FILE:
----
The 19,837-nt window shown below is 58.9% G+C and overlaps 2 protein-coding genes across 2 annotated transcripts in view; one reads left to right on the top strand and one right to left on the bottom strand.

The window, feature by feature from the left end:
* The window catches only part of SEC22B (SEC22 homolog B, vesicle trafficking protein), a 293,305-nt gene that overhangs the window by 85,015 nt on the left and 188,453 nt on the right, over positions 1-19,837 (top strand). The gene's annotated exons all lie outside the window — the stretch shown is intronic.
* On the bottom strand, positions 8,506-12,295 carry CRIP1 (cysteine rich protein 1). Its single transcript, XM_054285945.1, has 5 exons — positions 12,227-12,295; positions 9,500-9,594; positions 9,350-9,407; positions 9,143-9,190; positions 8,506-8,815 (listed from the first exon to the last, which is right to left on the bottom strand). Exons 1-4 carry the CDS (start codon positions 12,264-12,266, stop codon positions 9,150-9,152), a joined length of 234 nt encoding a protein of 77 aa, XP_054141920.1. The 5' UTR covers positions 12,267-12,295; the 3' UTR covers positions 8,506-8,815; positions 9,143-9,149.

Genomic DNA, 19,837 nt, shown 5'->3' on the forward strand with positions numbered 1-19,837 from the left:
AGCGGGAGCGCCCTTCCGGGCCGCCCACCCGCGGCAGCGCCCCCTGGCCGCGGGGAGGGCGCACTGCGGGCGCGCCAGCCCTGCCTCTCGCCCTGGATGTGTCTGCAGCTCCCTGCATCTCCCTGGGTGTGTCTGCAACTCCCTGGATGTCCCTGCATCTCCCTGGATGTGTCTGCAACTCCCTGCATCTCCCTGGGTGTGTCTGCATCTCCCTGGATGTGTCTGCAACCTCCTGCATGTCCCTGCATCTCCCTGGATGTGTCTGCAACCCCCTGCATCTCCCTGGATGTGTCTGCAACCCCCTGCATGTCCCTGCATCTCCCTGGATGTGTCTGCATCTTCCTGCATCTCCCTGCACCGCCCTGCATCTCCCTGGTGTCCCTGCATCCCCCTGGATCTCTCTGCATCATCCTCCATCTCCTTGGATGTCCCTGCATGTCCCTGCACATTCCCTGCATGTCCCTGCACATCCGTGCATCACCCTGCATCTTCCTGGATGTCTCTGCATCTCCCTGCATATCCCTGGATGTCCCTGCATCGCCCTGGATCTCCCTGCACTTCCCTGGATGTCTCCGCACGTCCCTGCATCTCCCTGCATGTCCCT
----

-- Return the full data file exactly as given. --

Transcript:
The 19,837-nt window shown below is 58.9% G+C and overlaps 2 protein-coding genes across 2 annotated transcripts in view; one reads left to right on the top strand and one right to left on the bottom strand.

The window, feature by feature from the left end:
* The window catches only part of SEC22B (SEC22 homolog B, vesicle trafficking protein), a 293,305-nt gene that overhangs the window by 85,015 nt on the left and 188,453 nt on the right, over positions 1-19,837 (top strand). The gene's annotated exons all lie outside the window — the stretch shown is intronic.
* On the bottom strand, positions 8,506-12,295 carry CRIP1 (cysteine rich protein 1). Its single transcript, XM_054285945.1, has 5 exons — positions 12,227-12,295; positions 9,500-9,594; positions 9,350-9,407; positions 9,143-9,190; positions 8,506-8,815 (listed from the first exon to the last, which is right to left on the bottom strand). Exons 1-4 carry the CDS (start codon positions 12,264-12,266, stop codon positions 9,150-9,152), a joined length of 234 nt encoding a protein of 77 aa, XP_054141920.1. The 5' UTR covers positions 12,267-12,295; the 3' UTR covers positions 8,506-8,815; positions 9,143-9,149.

Genomic DNA, 19,837 nt, shown 5'->3' on the forward strand with positions numbered 1-19,837 from the left:
AGCGGGAGCGCCCTTCCGGGCCGCCCACCCGCGGCAGCGCCCCCTGGCCGCGGGGAGGGCGCACTGCGGGCGCGCCAGCCCTGCCTCTCGCCCTGGATGTGTCTGCAGCTCCCTGCATCTCCCTGGGTGTGTCTGCAACTCCCTGGATGTCCCTGCATCTCCCTGGATGTGTCTGCAACTCCCTGCATCTCCCTGGGTGTGTCTGCATCTCCCTGGATGTGTCTGCAACCTCCTGCATGTCCCTGCATCTCCCTGGATGTGTCTGCAACCCCCTGCATCTCCCTGGATGTGTCTGCAACCCCCTGCATGTCCCTGCATCTCCCTGGATGTGTCTGCATCTTCCTGCATCTCCCTGCACCGCCCTGCATCTCCCTGGTGTCCCTGCATCCCCCTGGATCTCTCTGCATCATCCTCCATCTCCTTGGATGTCCCTGCATGTCCCTGCACATTCCCTGCATGTCCCTGCACATCCGTGCATCACCCTGCATCTTCCTGGATGTCTCTGCATCTCCCTGCATATCCCTGGATGTCCCTGCATCGCCCTGGATCTCCCTGCACTTCCCTGGATGTCTCCGCACGTCCCTGCATCTCCCTGCATGTCCCT